Councilmember Mitchell Englander's district office now has no-parking signs outside.
No Parking signs put up on Councilmember Mitchell Englander's street. Navigating the various kinds of signs can be tricky for those seeking to avoid getting towed.

“They’ve ran the homeless out,” says Vincent Neill, who used to be Gannon’s neighbor in Chatsworth. He recently moved the two motorhomes where his wife, his dogs, and his seven children live to Canoga Park, where he’s an elected member of the neighborhood council since 2016.

Neill, 45, is a documentary film director and actor. He teaches acting and directing classes three days a week. In his spare time — which between looking for work, applying for housing, and keeping his family safe on the streets, is not much — he runs a registered non-profit focused on solutions to homelessness. His 16-year-old daughter was just elected to be a youth representative on the Canoga Park Neighborhood Council where her dad serves as the only other homeless member. She wants to help homeless youth access the services that can keep them out of trouble.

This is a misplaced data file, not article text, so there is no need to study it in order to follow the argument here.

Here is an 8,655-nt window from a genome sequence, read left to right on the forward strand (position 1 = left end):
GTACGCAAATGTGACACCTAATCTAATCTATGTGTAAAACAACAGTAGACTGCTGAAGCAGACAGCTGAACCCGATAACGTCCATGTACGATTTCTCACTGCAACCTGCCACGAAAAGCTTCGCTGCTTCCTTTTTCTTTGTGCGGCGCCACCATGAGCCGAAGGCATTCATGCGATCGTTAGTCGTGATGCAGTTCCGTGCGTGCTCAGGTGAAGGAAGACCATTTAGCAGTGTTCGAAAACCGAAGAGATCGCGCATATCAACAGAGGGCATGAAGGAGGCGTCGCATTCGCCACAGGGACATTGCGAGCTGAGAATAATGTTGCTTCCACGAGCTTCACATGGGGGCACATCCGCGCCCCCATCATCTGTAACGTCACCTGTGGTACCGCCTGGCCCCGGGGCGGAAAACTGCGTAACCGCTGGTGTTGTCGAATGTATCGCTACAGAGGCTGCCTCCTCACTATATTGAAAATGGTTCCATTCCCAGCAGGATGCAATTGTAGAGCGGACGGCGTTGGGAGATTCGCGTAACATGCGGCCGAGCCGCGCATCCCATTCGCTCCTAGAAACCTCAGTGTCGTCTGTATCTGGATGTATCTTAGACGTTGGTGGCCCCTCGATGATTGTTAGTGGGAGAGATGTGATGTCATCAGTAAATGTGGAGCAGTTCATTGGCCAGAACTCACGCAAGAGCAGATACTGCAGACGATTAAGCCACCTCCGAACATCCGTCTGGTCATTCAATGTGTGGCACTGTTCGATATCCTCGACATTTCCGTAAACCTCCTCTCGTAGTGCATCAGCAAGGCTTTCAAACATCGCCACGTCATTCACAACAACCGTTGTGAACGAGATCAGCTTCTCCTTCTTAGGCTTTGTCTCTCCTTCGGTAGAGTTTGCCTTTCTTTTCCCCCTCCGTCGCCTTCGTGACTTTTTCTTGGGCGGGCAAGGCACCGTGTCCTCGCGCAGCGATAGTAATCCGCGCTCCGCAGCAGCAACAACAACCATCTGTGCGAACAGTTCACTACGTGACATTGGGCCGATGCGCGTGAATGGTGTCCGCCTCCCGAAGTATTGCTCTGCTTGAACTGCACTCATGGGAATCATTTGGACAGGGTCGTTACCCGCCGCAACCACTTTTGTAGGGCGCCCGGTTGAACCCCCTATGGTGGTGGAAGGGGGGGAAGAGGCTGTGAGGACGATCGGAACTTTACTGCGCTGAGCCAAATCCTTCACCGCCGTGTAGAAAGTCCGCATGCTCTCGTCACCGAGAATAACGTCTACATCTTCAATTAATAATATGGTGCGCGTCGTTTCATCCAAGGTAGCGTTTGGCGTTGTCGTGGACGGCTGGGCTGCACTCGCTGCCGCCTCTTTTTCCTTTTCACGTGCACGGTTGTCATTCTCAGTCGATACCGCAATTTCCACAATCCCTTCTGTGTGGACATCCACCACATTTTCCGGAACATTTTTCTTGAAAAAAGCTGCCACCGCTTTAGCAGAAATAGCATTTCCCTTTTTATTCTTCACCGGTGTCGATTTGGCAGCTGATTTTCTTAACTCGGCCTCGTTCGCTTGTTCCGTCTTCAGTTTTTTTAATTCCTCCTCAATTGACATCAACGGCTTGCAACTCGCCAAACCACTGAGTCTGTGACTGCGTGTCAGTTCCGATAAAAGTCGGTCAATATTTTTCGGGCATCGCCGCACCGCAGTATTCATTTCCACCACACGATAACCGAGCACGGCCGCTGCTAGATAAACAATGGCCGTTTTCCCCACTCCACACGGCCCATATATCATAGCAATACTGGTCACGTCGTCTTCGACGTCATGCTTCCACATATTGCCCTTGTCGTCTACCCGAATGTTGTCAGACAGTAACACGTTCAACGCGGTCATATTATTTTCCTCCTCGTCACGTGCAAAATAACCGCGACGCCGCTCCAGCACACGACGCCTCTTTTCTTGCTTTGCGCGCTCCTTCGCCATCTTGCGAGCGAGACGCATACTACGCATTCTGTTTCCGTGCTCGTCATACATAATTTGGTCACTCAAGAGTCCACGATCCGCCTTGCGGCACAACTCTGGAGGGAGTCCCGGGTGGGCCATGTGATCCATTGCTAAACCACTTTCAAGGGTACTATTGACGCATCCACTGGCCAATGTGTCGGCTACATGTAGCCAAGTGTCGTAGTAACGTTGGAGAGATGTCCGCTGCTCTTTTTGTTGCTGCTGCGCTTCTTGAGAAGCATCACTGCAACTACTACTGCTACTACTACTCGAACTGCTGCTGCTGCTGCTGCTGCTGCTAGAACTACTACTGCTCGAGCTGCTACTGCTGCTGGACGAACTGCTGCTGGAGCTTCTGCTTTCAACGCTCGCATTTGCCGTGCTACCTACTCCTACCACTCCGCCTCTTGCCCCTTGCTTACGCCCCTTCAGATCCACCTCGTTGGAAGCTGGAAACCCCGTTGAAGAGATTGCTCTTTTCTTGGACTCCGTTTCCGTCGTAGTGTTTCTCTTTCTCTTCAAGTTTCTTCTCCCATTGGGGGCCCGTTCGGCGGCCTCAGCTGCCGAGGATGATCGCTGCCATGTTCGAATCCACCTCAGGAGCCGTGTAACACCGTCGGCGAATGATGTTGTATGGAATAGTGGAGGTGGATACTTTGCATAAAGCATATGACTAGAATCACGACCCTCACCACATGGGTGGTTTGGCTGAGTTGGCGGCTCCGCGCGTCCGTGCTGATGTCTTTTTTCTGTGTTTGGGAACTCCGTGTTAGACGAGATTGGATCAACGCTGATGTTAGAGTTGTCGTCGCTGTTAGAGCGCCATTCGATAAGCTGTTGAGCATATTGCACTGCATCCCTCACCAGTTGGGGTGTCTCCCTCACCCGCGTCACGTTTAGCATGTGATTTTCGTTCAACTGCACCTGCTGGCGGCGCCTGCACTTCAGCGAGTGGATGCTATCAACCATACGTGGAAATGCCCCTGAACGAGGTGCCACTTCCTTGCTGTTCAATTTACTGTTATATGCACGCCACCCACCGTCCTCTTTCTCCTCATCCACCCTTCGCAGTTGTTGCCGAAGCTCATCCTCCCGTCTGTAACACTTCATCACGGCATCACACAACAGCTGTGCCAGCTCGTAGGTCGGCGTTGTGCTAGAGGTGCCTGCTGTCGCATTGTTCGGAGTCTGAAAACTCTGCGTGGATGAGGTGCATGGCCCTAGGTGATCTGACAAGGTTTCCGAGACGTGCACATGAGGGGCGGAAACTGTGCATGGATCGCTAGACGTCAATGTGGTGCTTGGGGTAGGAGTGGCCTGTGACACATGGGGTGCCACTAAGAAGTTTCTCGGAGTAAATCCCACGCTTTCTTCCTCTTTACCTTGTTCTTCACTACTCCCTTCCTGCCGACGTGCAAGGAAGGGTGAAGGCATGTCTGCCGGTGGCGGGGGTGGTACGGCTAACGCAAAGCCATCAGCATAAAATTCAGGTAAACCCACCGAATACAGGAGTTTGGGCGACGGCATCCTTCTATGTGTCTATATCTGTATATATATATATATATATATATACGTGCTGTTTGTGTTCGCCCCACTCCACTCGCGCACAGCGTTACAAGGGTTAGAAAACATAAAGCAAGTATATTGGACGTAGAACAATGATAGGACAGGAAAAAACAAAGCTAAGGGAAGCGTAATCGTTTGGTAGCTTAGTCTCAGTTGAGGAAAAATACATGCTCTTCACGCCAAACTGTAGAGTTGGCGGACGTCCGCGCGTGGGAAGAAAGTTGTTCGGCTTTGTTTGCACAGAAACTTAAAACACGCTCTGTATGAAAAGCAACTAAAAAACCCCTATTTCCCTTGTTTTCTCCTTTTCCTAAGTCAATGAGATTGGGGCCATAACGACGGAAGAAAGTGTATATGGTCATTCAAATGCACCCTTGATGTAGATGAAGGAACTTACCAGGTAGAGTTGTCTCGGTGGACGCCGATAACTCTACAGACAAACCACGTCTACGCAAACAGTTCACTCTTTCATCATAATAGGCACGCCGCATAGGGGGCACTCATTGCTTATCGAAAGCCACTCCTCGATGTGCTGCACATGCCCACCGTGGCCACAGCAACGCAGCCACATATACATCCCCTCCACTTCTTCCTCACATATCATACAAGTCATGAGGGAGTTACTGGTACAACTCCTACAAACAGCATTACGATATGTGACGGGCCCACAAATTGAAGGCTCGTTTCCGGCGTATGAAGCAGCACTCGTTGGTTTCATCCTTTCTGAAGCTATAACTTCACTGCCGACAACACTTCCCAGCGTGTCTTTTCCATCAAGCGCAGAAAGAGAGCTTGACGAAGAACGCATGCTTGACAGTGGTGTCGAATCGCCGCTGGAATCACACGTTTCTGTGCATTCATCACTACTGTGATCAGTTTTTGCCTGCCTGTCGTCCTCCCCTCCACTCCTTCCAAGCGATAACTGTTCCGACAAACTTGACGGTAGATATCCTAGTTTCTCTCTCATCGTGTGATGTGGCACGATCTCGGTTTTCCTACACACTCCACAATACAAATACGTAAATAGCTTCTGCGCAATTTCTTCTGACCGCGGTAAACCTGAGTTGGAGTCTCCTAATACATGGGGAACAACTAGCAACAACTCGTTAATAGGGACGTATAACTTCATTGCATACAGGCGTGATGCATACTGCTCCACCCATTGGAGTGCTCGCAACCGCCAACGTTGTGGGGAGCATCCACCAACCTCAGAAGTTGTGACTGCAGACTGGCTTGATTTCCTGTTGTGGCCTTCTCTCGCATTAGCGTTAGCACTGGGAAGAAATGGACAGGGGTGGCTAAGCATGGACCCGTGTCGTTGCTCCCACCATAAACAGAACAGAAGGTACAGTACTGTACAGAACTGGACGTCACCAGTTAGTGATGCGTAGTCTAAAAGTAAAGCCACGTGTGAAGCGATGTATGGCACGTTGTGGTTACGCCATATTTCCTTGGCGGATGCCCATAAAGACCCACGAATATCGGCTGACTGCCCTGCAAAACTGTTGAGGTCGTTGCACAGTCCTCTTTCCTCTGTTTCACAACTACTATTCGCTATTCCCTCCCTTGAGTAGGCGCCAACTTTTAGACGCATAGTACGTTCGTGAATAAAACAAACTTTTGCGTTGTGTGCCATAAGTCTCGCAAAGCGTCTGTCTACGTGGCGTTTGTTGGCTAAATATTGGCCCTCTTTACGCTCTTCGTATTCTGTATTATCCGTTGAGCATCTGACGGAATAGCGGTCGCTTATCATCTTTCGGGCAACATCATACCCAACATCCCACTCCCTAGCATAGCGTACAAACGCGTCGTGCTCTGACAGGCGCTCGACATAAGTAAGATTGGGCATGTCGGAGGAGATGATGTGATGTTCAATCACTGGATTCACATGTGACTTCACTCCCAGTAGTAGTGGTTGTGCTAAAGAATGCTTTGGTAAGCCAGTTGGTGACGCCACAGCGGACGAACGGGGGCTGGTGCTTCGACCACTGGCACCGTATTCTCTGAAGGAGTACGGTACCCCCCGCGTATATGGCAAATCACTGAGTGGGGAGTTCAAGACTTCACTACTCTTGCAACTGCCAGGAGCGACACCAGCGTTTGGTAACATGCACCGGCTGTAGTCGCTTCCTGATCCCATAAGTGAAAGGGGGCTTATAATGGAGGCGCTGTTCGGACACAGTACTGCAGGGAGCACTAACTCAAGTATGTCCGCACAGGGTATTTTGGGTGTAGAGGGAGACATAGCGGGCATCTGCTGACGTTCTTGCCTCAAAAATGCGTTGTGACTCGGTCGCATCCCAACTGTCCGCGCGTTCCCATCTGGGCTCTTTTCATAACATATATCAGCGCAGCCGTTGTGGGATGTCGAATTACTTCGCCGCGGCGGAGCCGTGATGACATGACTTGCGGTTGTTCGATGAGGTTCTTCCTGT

[dropcap size=big]T[/dropcap]he issue of motorhomes concerns Neill personally and professionally. He regularly goes over the city maps that indicate the “green zones” where people are allowed to sleep overnight in their vehicles, and says they’re quickly diminishing.

He compares the situation to “a sardine can that's overflowing,” and says it's stressful to figure out a safe spot he can place his family. He thinks city officials and other residents don’t want his family around, despite the fact that they clean the areas they park in, and are generally good neighbors. “They want all the RVs parked by the dump because that's where they said we belong.”

RELATED: How this POC Women-Led Group is Feeding South L.A.'s Homeless

Fifty-nine-year-old Cheryl Sesma has lived in a motorhome she's had to recuperate several times after it was impounded. Recently it was parked directly under a sign reading “No Parking from 2 am to 6 am.” Her RV has a sanitation system, a shower, and a kitchen. She lives there with her boyfriend; she says she moved into the motorhome with him for love.

“I try to help a lot of the ones that are still help-able, in my eyes,” she says, referring to the handful of homeless individuals who use her motorhome as a sort of rest-stop. “I cook dinners … They look up to me as a mom ... I make sure that they eat and stuff. If they get real sick – some do – I try to help them.”